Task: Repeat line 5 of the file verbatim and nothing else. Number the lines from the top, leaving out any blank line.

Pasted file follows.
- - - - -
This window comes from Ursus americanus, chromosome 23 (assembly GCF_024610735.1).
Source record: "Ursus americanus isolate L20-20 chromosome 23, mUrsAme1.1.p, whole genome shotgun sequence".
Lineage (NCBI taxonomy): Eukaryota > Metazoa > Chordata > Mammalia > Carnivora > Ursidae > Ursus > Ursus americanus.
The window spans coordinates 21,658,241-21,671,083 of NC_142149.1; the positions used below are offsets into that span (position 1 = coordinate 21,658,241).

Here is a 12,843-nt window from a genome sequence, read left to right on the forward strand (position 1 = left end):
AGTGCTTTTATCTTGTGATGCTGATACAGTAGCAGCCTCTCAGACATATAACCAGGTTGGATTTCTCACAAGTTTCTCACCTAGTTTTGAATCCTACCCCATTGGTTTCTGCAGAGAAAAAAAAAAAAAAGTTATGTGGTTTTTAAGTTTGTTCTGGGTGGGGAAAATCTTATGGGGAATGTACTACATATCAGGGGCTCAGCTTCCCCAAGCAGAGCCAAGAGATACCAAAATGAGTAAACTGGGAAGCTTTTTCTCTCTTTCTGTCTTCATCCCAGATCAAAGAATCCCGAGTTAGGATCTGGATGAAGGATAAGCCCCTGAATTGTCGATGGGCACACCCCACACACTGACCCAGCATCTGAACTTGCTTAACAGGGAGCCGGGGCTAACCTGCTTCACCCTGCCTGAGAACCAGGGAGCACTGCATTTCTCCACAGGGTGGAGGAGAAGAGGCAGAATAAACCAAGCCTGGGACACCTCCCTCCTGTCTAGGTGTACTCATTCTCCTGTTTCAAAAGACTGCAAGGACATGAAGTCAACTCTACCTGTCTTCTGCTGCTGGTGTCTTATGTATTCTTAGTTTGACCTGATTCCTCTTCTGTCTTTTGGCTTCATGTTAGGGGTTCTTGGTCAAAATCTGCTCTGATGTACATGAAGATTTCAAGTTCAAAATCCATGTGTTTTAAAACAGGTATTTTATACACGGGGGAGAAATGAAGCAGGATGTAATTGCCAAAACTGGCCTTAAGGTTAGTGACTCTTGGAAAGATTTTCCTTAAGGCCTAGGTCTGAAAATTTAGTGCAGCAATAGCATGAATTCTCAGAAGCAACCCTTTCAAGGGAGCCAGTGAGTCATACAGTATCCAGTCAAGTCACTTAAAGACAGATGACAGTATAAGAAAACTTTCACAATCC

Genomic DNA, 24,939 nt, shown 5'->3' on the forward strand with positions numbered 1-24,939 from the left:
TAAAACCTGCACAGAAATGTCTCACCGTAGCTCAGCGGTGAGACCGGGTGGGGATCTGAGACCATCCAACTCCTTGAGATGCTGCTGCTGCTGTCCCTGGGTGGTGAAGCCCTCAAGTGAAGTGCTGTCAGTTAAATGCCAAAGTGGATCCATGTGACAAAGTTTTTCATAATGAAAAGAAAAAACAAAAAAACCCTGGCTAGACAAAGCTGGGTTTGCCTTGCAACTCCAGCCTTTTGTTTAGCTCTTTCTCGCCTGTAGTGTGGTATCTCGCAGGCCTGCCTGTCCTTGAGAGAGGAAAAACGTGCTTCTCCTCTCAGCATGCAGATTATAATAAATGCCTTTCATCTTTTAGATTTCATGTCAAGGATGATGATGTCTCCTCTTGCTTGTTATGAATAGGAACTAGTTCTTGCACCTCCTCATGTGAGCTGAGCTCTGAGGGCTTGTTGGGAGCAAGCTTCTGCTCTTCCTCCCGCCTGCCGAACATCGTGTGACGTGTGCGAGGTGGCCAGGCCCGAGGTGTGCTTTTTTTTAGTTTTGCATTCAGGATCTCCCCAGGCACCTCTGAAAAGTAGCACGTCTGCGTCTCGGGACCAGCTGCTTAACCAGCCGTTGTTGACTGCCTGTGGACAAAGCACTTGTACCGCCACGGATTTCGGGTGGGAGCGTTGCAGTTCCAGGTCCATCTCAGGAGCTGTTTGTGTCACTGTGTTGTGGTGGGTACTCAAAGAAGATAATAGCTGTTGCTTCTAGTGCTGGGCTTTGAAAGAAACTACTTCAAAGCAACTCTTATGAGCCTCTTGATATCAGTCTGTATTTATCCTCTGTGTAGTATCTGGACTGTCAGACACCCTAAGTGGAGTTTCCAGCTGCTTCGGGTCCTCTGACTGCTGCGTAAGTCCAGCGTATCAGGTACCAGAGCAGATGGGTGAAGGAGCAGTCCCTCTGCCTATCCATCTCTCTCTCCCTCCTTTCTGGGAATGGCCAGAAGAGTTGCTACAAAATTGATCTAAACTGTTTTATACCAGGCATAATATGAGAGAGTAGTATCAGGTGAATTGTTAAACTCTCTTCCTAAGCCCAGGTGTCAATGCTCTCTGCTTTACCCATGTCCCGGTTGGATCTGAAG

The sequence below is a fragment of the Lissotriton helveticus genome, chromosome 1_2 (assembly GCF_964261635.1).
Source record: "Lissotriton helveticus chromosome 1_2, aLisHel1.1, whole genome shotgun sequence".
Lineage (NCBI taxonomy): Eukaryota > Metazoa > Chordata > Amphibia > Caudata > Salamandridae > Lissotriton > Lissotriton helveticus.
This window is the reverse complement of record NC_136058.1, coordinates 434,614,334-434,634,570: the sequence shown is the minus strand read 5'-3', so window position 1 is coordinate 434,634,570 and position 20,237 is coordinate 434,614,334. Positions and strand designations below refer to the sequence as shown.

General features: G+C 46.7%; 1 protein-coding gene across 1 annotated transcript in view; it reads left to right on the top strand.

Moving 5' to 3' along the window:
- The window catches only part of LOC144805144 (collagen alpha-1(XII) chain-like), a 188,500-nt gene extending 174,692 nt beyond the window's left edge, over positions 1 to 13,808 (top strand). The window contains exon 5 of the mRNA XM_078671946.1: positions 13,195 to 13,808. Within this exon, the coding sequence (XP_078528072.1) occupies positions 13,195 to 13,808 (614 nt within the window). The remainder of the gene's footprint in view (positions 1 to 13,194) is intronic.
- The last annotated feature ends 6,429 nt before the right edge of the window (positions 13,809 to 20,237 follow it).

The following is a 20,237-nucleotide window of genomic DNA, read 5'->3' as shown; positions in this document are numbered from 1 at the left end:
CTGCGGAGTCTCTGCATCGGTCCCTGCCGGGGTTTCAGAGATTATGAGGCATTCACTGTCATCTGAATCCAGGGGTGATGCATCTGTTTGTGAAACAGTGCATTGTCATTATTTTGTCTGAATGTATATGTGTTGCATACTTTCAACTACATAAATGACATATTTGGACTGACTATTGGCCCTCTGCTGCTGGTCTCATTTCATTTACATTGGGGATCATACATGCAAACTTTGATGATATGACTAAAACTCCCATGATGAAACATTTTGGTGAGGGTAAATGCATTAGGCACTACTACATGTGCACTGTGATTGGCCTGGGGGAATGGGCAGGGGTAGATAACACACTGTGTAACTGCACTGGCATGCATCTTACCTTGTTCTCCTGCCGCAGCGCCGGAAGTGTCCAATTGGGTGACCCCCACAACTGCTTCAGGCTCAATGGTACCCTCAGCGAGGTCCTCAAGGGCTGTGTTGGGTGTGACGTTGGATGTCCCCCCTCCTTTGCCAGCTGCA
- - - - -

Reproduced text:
Here is a 12,843-nt window from a genome sequence, read left to right on the forward strand (position 1 = left end):